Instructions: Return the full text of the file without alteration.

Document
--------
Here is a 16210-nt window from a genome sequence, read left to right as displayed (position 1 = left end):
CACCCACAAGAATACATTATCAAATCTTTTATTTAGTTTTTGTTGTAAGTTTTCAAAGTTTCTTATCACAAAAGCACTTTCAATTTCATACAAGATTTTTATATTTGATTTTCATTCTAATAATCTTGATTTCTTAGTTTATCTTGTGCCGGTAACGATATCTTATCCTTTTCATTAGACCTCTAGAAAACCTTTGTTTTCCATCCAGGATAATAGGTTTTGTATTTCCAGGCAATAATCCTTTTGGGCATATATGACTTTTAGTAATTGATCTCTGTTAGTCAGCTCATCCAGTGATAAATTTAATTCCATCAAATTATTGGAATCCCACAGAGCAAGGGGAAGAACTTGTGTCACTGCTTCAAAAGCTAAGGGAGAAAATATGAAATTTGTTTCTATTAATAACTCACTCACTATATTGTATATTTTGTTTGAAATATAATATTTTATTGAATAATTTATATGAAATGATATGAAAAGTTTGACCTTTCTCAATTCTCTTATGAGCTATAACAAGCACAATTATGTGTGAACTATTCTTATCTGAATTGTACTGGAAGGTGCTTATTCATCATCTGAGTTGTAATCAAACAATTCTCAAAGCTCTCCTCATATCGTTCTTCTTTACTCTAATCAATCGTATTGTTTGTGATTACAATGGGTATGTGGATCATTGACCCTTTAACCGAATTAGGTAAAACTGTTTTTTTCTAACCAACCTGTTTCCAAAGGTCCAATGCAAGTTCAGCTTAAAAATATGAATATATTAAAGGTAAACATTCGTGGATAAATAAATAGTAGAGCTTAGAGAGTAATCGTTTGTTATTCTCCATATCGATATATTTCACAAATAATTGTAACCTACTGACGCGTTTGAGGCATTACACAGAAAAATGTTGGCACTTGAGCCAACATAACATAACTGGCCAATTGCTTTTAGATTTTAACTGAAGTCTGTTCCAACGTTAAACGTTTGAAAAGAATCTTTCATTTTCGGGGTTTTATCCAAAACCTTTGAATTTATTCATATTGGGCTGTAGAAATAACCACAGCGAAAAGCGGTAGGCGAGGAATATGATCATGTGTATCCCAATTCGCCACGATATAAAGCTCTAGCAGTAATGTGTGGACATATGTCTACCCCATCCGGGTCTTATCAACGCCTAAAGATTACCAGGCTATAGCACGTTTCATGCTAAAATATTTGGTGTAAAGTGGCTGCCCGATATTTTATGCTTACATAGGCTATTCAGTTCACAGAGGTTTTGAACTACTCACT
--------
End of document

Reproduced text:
Here is a 16210-nt window from a genome sequence, read left to right as displayed (position 1 = left end):
CACCCACAAGAATACATTATCAAATCTTTTATTTAGTTTTTGTTGTAAGTTTTCAAAGTTTCTTATCACAAAAGCACTTTCAATTTCATACAAGATTTTTATATTTGATTTTCATTCTAATAATCTTGATTTCTTAGTTTATCTTGTGCCGGTAACGATATCTTATCCTTTTCATTAGACCTCTAGAAAACCTTTGTTTTCCATCCAGGATAATAGGTTTTGTATTTCCAGGCAATAATCCTTTTGGGCATATATGACTTTTAGTAATTGATCTCTGTTAGTCAGCTCATCCAGTGATAAATTTAATTCCATCAAATTATTGGAATCCCACAGAGCAAGGGGAAGAACTTGTGTCACTGCTTCAAAAGCTAAGGGAGAAAATATGAAATTTGTTTCTATTAATAACTCACTCACTATATTGTATATTTTGTTTGAAATATAATATTTTATTGAATAATTTATATGAAATGATATGAAAAGTTTGACCTTTCTCAATTCTCTTATGAGCTATAACAAGCACAATTATGTGTGAACTATTCTTATCTGAATTGTACTGGAAGGTGCTTATTCATCATCTGAGTTGTAATCAAACAATTCTCAAAGCTCTCCTCATATCGTTCTTCTTTACTCTAATCAATCGTATTGTTTGTGATTACAATGGGTATGTGGATCATTGACCCTTTAACCGAATTAGGTAAAACTGTTTTTTTCTAACCAACCTGTTTCCAAAGGTCCAATGCAAGTTCAGCTTAAAAATATGAATATATTAAAGGTAAACATTCGTGGATAAATAAATAGTAGAGCTTAGAGAGTAATCGTTTGTTATTCTCCATATCGATATATTTCACAAATAATTGTAACCTACTGACGCGTTTGAGGCATTACACAGAAAAATGTTGGCACTTGAGCCAACATAACATAACTGGCCAATTGCTTTTAGATTTTAACTGAAGTCTGTTCCAACGTTAAACGTTTGAAAAGAATCTTTCATTTTCGGGGTTTTATCCAAAACCTTTGAATTTATTCATATTGGGCTGTAGAAATAACCACAGCGAAAAGCGGTAGGCGAGGAATATGATCATGTGTATCCCAATTCGCCACGATATAAAGCTCTAGCAGTAATGTGTGGACATATGTCTACCCCATCCGGGTCTTATCAACGCCTAAAGATTACCAGGCTATAGCACGTTTCATGCTAAAATATTTGGTGTAAAGTGGCTGCCCGATATTTTATGCTTACATAGGCTATTCAGTTCACAGAGGTTTTGAACTACTCACT